Instead of handling your retirement investments, you trust your broker to manage your portfolio wisely and according to your goals. In return, you pay them a commission or fee for each purchase or sale they make on your behalf.
A responsible broker will only make one of these transactions to help you build wealth and avoid financial losses. But unscrupulous brokers can give into the temptation to make money for themselves by making as many transactions as they can, even if those deals cost you money in the long run. This is known as excessive trading or “churning.” And it can do severe damage to your investment and retirement accounts.
Three signs your broker is churning your account
Wondering if your broker might be committing churning on your account? The U.S. Securities and Exchange Commission provides three red flags to watch out for:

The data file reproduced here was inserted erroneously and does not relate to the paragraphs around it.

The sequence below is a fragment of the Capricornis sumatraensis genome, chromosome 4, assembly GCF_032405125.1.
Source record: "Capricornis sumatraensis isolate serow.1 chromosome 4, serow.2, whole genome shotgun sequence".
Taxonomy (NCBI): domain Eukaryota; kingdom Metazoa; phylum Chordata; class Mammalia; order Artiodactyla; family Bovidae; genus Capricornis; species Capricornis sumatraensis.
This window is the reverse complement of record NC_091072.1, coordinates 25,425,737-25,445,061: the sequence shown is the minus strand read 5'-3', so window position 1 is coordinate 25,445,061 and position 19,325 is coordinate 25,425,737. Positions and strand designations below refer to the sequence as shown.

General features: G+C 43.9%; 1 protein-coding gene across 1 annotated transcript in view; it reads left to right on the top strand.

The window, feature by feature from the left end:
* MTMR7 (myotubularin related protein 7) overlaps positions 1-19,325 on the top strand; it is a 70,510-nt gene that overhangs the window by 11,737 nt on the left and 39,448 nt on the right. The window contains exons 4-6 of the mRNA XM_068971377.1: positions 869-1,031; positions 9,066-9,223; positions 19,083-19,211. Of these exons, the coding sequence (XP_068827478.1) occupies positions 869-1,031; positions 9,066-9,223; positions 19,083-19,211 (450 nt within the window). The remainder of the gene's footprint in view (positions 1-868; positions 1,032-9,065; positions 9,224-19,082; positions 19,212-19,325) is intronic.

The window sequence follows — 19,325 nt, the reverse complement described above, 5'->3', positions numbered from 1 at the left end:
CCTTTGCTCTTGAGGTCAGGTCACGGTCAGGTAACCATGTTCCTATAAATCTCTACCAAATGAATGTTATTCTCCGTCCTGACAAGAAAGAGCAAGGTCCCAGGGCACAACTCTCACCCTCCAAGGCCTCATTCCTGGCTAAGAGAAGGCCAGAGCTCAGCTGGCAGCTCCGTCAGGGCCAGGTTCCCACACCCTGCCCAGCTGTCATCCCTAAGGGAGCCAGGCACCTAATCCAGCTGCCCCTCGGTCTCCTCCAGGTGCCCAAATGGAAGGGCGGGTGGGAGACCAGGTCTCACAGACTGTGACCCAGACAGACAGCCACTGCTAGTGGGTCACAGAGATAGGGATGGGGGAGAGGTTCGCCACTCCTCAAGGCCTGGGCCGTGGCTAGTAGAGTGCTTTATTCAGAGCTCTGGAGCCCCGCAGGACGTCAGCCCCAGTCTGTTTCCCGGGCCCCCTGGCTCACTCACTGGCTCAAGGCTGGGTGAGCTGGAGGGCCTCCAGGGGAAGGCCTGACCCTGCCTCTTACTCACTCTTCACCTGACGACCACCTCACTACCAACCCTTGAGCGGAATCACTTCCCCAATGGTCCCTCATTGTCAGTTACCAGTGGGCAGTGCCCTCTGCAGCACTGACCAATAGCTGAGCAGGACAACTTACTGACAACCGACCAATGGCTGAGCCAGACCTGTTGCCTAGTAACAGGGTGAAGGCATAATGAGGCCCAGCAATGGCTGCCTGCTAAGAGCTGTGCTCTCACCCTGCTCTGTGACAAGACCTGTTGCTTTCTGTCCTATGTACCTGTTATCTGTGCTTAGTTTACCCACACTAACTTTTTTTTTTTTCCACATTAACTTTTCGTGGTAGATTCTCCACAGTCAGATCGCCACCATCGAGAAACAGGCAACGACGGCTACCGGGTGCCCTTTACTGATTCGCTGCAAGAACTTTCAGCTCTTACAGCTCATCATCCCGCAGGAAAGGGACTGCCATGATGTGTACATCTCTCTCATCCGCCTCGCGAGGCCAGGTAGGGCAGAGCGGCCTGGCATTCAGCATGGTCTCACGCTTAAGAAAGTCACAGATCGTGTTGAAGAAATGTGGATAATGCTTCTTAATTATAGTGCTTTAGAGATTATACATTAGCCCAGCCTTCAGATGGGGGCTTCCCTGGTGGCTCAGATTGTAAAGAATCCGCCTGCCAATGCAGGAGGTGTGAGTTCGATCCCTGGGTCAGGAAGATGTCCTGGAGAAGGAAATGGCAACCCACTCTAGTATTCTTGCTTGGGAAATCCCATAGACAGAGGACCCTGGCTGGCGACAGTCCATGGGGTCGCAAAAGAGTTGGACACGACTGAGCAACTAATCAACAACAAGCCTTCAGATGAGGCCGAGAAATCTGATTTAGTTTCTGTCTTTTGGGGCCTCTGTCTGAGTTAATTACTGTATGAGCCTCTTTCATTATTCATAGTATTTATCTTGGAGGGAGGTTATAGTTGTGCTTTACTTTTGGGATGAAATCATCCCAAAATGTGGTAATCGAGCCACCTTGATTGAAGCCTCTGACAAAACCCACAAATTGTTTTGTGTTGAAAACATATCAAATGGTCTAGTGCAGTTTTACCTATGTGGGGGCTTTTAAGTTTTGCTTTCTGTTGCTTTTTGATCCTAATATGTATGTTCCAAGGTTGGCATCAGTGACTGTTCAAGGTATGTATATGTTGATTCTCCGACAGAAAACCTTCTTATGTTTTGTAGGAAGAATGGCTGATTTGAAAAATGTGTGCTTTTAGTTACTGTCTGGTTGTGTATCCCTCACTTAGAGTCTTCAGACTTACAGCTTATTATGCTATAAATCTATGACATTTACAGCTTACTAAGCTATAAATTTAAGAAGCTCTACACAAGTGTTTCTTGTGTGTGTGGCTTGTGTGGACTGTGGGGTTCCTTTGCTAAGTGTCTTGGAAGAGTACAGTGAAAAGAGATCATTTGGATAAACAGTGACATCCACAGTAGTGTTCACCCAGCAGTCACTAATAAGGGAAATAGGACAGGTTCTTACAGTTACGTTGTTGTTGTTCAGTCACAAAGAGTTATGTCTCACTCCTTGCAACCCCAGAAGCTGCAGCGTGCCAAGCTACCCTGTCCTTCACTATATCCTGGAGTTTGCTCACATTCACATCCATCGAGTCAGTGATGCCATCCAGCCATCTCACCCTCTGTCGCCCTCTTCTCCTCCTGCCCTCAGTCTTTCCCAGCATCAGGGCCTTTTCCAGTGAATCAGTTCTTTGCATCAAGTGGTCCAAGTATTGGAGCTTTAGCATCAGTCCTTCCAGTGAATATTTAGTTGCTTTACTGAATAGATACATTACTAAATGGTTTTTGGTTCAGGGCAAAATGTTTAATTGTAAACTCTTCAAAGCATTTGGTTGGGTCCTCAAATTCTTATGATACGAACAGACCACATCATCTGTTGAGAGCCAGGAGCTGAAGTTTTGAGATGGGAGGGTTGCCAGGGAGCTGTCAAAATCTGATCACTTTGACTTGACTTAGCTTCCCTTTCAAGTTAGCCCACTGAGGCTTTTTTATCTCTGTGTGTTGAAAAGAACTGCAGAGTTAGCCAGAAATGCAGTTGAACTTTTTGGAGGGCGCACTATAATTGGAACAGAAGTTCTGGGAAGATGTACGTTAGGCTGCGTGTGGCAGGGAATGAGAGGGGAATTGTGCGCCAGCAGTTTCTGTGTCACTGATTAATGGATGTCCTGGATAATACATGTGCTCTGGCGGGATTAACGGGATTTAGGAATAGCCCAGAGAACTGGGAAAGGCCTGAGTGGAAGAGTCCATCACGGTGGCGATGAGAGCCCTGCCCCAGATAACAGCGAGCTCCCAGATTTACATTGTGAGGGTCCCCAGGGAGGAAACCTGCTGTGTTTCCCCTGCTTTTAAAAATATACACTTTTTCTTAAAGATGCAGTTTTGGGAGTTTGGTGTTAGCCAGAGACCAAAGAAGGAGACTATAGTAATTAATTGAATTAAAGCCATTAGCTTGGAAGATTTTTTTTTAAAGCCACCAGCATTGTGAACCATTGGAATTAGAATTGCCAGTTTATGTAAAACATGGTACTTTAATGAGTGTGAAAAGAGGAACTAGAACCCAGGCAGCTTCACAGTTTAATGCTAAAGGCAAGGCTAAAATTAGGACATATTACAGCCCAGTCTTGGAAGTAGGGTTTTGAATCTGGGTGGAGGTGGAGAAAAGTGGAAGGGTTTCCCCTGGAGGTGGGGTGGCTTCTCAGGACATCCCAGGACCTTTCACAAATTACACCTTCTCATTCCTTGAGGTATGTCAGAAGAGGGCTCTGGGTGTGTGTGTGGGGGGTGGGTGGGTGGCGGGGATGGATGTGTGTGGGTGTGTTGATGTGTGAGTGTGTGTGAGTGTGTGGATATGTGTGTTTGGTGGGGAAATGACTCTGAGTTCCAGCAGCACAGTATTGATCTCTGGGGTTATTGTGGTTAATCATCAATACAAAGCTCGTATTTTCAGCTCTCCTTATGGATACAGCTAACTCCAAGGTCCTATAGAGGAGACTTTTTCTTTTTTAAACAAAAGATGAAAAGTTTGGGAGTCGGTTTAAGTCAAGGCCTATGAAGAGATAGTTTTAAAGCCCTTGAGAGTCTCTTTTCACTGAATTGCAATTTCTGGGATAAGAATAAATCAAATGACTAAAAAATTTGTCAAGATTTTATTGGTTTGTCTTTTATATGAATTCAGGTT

- Unauthorized trades. Your broker should not be making any trades without your permission. Spotting unauthorized trades on your statement can be a major red flag.
- Overly frequent trades. Frequent sales and purchases that do not seem in line with your financial goals and risk tolerance could be about your broker’s desire for commissions, not securing your retirement nest egg.
- Excessive fees. Fees should not be overly high, and one part of your portfolio should not be generating an oddly high amount of fees. These could be signs of churning.
If you have suffered significant investment losses and suspect that churning was a major reason why you need to know your legal options for possible recovery. Besides filing a complaint against your broker with the SEC, you might be able to sue them for compensation.